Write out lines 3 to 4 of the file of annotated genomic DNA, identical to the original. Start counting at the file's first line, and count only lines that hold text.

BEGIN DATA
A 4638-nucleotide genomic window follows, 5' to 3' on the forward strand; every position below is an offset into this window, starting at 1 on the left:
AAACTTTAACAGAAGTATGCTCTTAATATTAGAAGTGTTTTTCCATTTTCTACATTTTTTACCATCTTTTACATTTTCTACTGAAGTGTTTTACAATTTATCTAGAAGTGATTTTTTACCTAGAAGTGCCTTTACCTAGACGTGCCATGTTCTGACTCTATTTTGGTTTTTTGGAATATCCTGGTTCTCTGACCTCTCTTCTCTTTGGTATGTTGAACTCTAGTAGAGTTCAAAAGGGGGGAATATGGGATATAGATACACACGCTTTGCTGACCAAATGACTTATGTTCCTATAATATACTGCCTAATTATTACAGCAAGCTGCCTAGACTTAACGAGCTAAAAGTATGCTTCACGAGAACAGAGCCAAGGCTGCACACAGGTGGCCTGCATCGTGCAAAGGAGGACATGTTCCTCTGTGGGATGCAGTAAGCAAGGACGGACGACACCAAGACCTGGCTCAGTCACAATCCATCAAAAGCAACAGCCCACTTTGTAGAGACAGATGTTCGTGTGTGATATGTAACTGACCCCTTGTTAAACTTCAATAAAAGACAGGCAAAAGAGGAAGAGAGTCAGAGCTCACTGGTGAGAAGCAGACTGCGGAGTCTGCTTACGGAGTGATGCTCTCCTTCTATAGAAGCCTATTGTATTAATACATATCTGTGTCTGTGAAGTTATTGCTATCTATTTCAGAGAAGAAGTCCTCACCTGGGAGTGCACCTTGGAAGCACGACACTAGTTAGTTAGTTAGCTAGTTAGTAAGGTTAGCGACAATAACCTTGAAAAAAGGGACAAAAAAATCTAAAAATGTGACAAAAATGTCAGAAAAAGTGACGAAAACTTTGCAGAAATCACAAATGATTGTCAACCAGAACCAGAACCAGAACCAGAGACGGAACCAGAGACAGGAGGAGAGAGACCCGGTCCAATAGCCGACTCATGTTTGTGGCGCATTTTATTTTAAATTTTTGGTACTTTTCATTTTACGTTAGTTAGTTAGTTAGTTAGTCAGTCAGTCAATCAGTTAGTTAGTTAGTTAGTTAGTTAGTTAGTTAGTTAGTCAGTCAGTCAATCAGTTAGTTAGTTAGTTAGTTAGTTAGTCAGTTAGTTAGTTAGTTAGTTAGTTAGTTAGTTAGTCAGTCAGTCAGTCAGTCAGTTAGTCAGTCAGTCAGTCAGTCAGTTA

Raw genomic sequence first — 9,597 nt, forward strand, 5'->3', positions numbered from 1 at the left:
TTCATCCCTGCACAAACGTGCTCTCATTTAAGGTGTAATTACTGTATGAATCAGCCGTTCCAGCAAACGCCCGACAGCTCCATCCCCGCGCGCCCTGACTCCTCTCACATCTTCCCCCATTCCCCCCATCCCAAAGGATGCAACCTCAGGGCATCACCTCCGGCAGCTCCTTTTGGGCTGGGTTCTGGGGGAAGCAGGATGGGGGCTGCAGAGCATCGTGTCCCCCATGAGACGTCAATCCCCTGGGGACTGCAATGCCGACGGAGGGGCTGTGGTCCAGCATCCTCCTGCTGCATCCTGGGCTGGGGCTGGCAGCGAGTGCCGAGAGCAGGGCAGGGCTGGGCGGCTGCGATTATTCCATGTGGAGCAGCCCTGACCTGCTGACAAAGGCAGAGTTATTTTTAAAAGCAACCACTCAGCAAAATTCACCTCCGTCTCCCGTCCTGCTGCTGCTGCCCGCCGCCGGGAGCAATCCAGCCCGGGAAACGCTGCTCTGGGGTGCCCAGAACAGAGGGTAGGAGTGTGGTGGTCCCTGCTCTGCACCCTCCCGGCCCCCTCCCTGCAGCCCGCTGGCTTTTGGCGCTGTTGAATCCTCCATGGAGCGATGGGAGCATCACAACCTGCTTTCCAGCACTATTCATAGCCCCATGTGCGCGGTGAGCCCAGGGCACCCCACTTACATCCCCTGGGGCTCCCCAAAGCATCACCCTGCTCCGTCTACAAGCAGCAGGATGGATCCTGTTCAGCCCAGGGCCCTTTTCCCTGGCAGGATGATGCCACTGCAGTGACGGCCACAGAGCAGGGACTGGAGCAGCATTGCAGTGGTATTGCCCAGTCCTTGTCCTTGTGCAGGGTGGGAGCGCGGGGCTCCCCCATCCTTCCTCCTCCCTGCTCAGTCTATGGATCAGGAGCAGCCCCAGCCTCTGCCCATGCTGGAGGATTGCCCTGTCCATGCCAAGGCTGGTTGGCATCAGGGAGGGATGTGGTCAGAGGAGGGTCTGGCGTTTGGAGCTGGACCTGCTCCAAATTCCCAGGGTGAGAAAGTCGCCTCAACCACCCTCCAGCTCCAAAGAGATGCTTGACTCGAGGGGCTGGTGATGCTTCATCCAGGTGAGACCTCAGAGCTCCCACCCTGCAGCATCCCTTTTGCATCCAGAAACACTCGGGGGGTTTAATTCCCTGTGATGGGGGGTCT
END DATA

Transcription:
Raw genomic sequence first — 9,597 nt, forward strand, 5'->3', positions numbered from 1 at the left:
TTCATCCCTGCACAAACGTGCTCTCATTTAAGGTGTAATTACTGTATGAATCAGCCGTTCCAGCAAACGCCCGACAGCTCCATCCCCGCGCGCCCTGACTCCTCTCACATCTTCCCCCATTCCCCCCATCCCAAAGGATGCAACCTCAGGGCATCACCTCCGGCAGCTCCTTTTGGGCTGGGTTCTGGGGGAAGCAGGATGGGGGCTGCAGAGCATCGTGTCCCCCATGAGACGTCAATCCCCTGGGGACTGCAATGCCGACGGAGGGGCTGTGGTCCAGCATCCTCCTGCTGCATCCTGGGCTGGGGCTGGCAGCGAGTGCCGAGAGCAGGGCAGGGCTGGGCGGCTGCGATTATTCCATGTGGAGCAGCCCTGACCTGCTGACAAAGGCAGAGTTATTTTTAAAAGCAACCACTCAGCAAAATTCACCTCCGTCTCCCGTCCTGCTGCTGCTGCCCGCCGCCGGGAGCAATCCAGCCCGGGAAACGCTGCTCTGGGGTGCCCAGAACAGAGGGTAGGAGTGTGGTGGTCCCTGCTCTGCACCCTCCCGGCCCCCTCCCTGCAGCCCGCTGGCTTTTGGCGCTGTTGAATCCTCCATGGAGCGATGGGAGCATCACAACCTGCTTTCCAGCACTATTCATAGCCCCATGTGCGCGGTGAGCCCAGGGCACCCCACTTACATCCCCTGGGGCTCCCCAAAGCATCACCCTGCTCCGTCTACAAGCAGCAGGATGGATCCTGTTCAGCCCAGGGCCCTTTTCCCTGGCAGGATGATGCCACTGCAGTGACGGCCACAGAGCAGGGACTGGAGCAGCATTGCAGTGGTATTGCCCAGTCCTTGTCCTTGTGCAGGGTGGGAGCGCGGGGCTCCCCCATCCTTCCTCCTCCCTGCTCAGTCTATGGATCAGGAGCAGCCCCAGCCTCTGCCCATGCTGGAGGATTGCCCTGTCCATGCCAAGGCTGGTTGGCATCAGGGAGGGATGTGGTCAGAGGAGGGTCTGGCGTTTGGAGCTGGACCTGCTCCAAATTCCCAGGGTGAGAAAGTCGCCTCAACCACCCTCCAGCTCCAAAGAGATGCTTGACTCGAGGGGCTGGTGATGCTTCATCCAGGTGAGACCTCAGAGCTCCCACCCTGCAGCATCCCTTTTGCATCCAGAAACACTCGGGGGGTTTAATTCCCTGTGATGGGGGGTCT